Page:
Flexible tax system needed, where ‘profits in good years can sustain bad’ – ICMSA
“The government should remember that recovery from the last recession started in the green fields of rural Ireland.” That’s what Pat McCormack – president of the Irish Creamery and Milk Suppliers’ Association (ICMSA) – said after the publication of the body’s pre-budget submission for 2021.
He said that, with a “degree of commitment and imagination, farming and food production could once again play the starting motor role it played in the long recovery from of the last recession”.
Budget 2021: Key issues
McCormack outlined a number of proposals in the ICMSA’s submission, saying that the Brexit risk stands alongside Covid-19 “front and centre” as the “most obvious and immediate challenge to be addressed” in October’s budget.
“Budget 2021 needs to provide for a fund to complement the EU initiatives that have been specifically designed for Brexit-related losses, should they arise,” McCormack said.
“It’s impossible to overestimate the potential damage to our agri-food sector that a ‘no deal’ will cause.”
Reward farmers for protecting the environment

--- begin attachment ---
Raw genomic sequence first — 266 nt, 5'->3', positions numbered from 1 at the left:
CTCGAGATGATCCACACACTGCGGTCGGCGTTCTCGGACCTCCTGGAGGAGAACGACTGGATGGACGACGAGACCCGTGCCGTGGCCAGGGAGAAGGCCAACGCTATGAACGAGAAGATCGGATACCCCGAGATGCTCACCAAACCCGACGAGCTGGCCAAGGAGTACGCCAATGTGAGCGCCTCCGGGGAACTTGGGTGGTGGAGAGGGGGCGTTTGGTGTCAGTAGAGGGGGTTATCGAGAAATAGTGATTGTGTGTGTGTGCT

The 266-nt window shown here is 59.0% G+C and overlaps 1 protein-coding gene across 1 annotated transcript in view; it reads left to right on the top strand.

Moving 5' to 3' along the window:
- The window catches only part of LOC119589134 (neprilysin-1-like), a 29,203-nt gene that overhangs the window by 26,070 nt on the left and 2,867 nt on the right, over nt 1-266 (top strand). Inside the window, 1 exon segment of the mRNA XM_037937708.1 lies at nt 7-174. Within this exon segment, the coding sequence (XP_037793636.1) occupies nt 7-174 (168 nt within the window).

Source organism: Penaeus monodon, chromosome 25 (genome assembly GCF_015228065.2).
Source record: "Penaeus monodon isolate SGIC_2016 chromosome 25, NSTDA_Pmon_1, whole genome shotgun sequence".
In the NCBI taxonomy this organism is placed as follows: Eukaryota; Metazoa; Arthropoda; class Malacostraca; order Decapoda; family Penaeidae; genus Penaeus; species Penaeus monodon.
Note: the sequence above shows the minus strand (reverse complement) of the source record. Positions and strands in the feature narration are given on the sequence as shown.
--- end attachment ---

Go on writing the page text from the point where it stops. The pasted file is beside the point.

McCormack went on to say that the ICMSA’s pre-budget submission has proposed specific policies that will “help reduce agricultural emissions, while boosting productivity”.
Citing the “ambitious plans for the future of Irish agriculture” outlined in the Programme for Government, McCormack said that the most important recommendation in the ICMSA’s submission is that “adequate funding is made available for an agri-environment scheme relevant to all types of farming”.
These [proposed policies] are real, practical actions; like the reduction to a zero rate of VAT and a 60% TAMS [Targeted Agricultural Modernisation Scheme] grant on all LESS [Low Emission Slurry Spreading] equipment…and a tax rebate system to encourage the use of protected urea.
Income volatility management
McCormack said that the pre-budget submission also outlines the need for farmers to have a taxation system that allows flexibility from year to year, so that “profits in a good year can sustain a family farm through the certain bad years”.
“The ICMSA has proposed the introduction of an income volatility management tool – the Farm Management Deposit Scheme [FMDS],” he explained.
This has been examined closely, is based on already working models and should be a priority in Budget 2021 if the government is serious about supporting the family farm.